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Rising seasLatest science on sea level rise projections: In support of California policy guidance

Published 18 April 2017

An estimated 75 percent of California’s population lives in coastal counties. Sea-level rise, already underway, threatens hundreds of miles of roads and railways, harbors, airports, power plants, wastewater treatment plants, coastal wetlands, beaches, dunes, bluffs, and thousands of businesses and homes. In a comprehensive analysis of the factors that affect how much the ocean will rise along California’s coast in coming decades, a seven-member team of experts has provided the state with a report on the best-available sea-level rise science — including recent scientific advances on the role of polar ice loss.

In a comprehensive analysis of the factors that affect how much the ocean will rise along California’s coast in coming decades, a seven-member team of experts has provided the state with a report on the best-available sea-level rise science — including recent scientific advances on the role of polar ice loss.

The report includes new information on the expected sea level changes that will occur based on different greenhouse gas emission scenarios. For example, with very successful mitigation efforts, the report states that there is a 67 percent probability that the Bay Area will experience sea level rise between 1.0 foot and 2.4 feet by 2100. However, if no significant mitigation efforts are taken, that range increases to 1.6 to 3.4 feet.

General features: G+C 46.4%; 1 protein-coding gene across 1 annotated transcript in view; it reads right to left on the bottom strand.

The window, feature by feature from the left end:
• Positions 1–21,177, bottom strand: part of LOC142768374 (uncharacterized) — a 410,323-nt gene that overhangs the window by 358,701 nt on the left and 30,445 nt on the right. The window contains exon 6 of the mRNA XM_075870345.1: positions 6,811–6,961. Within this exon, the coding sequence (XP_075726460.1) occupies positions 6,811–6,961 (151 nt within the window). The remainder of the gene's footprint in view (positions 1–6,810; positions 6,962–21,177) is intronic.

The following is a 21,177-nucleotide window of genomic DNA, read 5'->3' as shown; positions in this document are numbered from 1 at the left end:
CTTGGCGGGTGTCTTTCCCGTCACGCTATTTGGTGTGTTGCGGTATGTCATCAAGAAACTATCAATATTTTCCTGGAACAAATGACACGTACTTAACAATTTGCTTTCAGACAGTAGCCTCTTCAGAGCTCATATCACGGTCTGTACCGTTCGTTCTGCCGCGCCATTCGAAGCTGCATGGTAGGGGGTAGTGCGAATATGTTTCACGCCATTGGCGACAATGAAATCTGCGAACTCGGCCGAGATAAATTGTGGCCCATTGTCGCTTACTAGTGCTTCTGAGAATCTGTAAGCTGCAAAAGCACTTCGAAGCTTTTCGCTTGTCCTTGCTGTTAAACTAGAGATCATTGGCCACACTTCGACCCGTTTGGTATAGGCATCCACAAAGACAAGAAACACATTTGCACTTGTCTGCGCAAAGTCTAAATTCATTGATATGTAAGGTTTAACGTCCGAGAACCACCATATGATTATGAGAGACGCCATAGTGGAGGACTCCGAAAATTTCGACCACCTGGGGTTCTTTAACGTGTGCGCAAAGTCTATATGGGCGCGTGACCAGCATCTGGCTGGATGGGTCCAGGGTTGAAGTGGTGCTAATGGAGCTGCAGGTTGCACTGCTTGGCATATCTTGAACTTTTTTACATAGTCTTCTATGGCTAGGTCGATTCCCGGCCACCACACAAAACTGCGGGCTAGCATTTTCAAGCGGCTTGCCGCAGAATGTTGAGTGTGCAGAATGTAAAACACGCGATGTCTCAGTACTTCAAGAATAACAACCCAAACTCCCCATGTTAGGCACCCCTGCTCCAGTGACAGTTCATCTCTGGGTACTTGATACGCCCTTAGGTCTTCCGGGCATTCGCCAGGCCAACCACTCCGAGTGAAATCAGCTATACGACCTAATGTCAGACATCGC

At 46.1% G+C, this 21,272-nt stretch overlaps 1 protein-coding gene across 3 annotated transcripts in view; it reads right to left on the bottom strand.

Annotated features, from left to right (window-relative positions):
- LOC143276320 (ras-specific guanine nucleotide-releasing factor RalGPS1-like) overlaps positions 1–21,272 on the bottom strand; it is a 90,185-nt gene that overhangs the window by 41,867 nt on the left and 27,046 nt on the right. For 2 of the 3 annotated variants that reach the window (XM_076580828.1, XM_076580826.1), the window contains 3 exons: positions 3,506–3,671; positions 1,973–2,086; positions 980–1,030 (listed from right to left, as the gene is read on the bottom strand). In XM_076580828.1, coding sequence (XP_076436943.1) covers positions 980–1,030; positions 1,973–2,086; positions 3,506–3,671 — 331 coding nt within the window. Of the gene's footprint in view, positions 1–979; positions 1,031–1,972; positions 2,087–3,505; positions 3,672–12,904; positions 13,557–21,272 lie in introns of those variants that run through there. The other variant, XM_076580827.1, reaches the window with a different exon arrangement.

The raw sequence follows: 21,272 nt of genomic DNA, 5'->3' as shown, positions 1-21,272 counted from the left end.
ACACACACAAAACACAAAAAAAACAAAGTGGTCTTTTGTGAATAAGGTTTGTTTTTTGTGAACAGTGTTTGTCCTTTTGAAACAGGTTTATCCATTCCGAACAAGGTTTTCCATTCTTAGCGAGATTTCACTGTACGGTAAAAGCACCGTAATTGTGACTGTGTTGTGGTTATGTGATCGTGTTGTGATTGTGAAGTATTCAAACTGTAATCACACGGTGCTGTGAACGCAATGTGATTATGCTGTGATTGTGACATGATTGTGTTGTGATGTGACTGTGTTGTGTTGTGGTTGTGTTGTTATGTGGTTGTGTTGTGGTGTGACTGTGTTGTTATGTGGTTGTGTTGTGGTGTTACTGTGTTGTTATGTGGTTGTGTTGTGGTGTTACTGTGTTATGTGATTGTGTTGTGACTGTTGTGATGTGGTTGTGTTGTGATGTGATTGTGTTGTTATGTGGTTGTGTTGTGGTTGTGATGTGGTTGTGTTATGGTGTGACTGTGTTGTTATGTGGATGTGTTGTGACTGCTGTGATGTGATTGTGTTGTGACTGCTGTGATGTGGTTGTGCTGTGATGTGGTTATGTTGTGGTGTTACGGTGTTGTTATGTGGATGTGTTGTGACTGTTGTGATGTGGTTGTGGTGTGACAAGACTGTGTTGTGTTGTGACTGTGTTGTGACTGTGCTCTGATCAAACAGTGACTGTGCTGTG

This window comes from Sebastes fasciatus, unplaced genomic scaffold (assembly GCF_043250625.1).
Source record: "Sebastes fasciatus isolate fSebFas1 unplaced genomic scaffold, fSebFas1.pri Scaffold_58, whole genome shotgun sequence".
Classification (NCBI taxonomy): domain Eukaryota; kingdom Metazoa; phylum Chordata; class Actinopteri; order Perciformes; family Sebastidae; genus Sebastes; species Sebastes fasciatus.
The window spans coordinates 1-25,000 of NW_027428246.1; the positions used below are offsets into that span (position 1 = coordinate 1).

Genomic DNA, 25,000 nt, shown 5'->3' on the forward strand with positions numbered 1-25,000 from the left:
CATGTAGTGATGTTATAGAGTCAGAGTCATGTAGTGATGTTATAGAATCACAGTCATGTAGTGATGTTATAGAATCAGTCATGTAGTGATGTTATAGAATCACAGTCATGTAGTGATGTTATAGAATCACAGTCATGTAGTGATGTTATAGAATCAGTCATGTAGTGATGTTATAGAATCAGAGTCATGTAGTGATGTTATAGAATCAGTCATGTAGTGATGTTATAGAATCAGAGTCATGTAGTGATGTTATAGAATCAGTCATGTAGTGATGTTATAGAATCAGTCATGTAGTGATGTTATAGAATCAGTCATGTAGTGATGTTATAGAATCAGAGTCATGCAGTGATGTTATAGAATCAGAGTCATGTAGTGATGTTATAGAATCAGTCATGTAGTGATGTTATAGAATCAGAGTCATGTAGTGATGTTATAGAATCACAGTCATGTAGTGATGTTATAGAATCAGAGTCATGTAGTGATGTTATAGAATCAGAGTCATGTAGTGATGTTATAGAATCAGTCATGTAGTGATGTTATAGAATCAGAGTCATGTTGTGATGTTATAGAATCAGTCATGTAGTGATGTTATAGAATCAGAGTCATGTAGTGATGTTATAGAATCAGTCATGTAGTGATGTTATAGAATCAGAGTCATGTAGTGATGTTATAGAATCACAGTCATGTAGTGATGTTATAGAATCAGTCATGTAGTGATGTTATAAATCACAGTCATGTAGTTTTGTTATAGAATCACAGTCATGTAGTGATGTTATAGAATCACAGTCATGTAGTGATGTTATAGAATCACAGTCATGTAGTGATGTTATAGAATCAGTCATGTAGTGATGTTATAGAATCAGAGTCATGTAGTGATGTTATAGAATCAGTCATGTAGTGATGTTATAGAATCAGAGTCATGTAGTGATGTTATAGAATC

CNRA says that the report also emphasizes the importance of preparing for extreme but uncertain scenarios involving the rapid loss of the Antarctic ice sheet, which would have an enormous impact on coastal regions. In one such scenario, sea levels along California’s coastline could rise up to 10 feet by 2100 – about 30-40 times faster than sea-level rise experienced over the last century. 

“Although our scientific understanding is rapidly increasing, waiting for scientific certainty about the rate or ultimate amount of sea-level rise is neither a safe nor prudent option” said Dr. Gary Griggs, Chair of the science team and professor at University of California Santa Cruz. “The sea-level rise projections presented in this report provide the scientific foundation for taking action today, preparing our coastal communities and mitigating hazards, and preventing much greater losses than will occur without action now.”

An estimated 75 percent of California’s population lives in coastal counties. Sea-level rise, already underway, threatens hundreds of miles of roads and railways, harbors, airports, power plants, wastewater treatment plants, coastal wetlands, beaches, dunes, bluffs, and thousands of businesses and homes.

The new science report was requested by the California Ocean Protection Council and the California Natural Resources Agency, in collaboration with the Governor’s Office of Planning and Research, the California Energy Commission, and the California Ocean Science

Trust.  Expertise on the scientific team includes risk assessment, climatic change, ice sheet behavior, and statistical modeling.

The science report will be presented on April 26 at a meeting in Sacramento of the OceanProtection Council. The report provides the scientific basis for updating statewide policy, which guides state and local decisions along California shorelines.